London tries to power buses with coffee


The first batch of coffee-based oil added to the fuel for London’s buses would be enough to run one of the vehicles for about a year

LONDON — It was part of the imagery of much earlier times: a red double-decker bus nudging through London streets shrouded in smog created in part by its own exhaust fumes.

Such was the vehicle’s lumbering notoriety that a musical duo popular in the 1950s and ’60s, Flanders and Swann, composed a tongue-in-cheek panegyric to the “London Transport diesel-engined 97-horsepower omnibus.” They called their song “A Transport of Delight.”

On Monday, though, the city’s 9,500 buses — still mostly painted red — laid claim to a fresher narrative.

While the worst smogs, or “pea soupers,” have long dispersed, London still chokes on heavy pollution. Seeking to curb toxic diesel fumes, transport officials and companies are hunting for new sources of energy for the buses.

The latest idea? Coffee grounds.

On Monday, in a much-hyped debut, a company called Bio-bean, in partnership with the oil giant Royal Dutch Shell, introduced relatively small amounts of oil produced from coffee grounds into the mix of diesel and biofuels mandated by the city authorities.

The first batch of 6,000 liters, or about 1,580 gallons, would power one bus for a year, Bio-bean said in a news release. According to official figures in 2015, London’s buses used 240 million liters of diesel fuel a year.

Given the tiny proportion of coffee-based oil in the bus fuel, there was no immediate, empirical indication that the noisome whiff of central London’s air would turn into the alluring aroma of, say, a Roman cafe, or even a Starbucks. Coffee-based oil does have a strong smell of coffee, Bio-bean said, “but once it is processed, distilled, blended and mixed with mineral diesel, that odor is removed.”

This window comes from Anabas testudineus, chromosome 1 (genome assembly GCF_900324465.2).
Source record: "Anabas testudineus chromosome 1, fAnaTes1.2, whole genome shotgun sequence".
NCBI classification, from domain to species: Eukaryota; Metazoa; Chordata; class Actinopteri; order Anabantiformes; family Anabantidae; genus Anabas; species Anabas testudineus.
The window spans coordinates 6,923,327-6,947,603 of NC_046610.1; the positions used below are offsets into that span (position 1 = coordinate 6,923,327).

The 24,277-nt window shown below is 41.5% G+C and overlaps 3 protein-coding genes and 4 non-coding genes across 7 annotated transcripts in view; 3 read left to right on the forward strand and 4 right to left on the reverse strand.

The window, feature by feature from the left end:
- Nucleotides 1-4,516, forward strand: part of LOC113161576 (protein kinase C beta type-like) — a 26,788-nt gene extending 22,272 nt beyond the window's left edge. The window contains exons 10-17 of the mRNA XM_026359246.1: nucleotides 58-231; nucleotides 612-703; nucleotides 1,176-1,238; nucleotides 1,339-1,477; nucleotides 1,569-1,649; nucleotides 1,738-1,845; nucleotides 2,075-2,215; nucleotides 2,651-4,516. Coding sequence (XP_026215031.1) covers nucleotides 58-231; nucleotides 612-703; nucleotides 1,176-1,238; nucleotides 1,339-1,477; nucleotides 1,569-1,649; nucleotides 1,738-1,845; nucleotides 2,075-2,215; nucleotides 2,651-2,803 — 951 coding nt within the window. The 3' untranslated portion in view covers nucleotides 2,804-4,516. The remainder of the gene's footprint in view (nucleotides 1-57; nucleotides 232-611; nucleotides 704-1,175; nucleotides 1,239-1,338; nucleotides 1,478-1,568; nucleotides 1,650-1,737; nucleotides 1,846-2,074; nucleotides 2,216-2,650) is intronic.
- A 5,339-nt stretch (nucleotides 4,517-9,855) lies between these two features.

Despite their traditional penchant for tea, Londoners drink an average of 2.3 cups of coffee a day, producing about 200,000 tons of used grounds, the news release said. Bio-bean collects that waste from coffee shops and factories and processes the sludge into oil.

“It’s a great example of what can de done when we start to reimagine waste as an untapped source,” Arthur Kay, the company’s founder, said.

At present, according to Transport for London, which operates London’s public transportation system, the city authorities want to ensure that increasing numbers of buses are fueled by a blend of diesel and biofuels made of products such as waste cooking oil and tallow from meat processing companies.

Additionally, more than a sixth of the bus fleet is powered by hybrid engines, and that proportion is set to grow. The authorities also want to convert the 300 single-deck buses to run on electricity or hydrogen, which emit no exhaust fumes, Transport for London said.

For years, the British authorities offered lower vehicle taxes to motorists using low-carbon diesel engines. But in recent years, London and many other European capitals have become alarmed by concentrations of harmful nitrogen oxides in the city’s air. And a backlash against diesel has grown with the scandal over secret efforts by several major carmakers, Volkswagen in particular, to circumvent emissions controls.

“We’ve got a health crisis in London caused directly by the poor-quality air,” Mayor Sadiq Khan said in October. “Roughly speaking, more than 9,000 Londoners die prematurely because of the poor-quality air.”

His remarks were made as the authorities introduced a charge for people driving into the city center in vehicles powered by engines that do not meet the latest European Union emissions standards, usually older diesel-powered models.

The so-called T-charge, meaning Toxicity Charge, is 10 pounds, or roughly $13 a day, in addition to the so-called congestion charge levied on drivers since 2003, which now stands at $13.50 a day, Monday through Friday.

That has brought the potential costs for a weekday drive into the city center to $25, approaching $30 — far more, in fact, than the cost of a latte or a double espresso.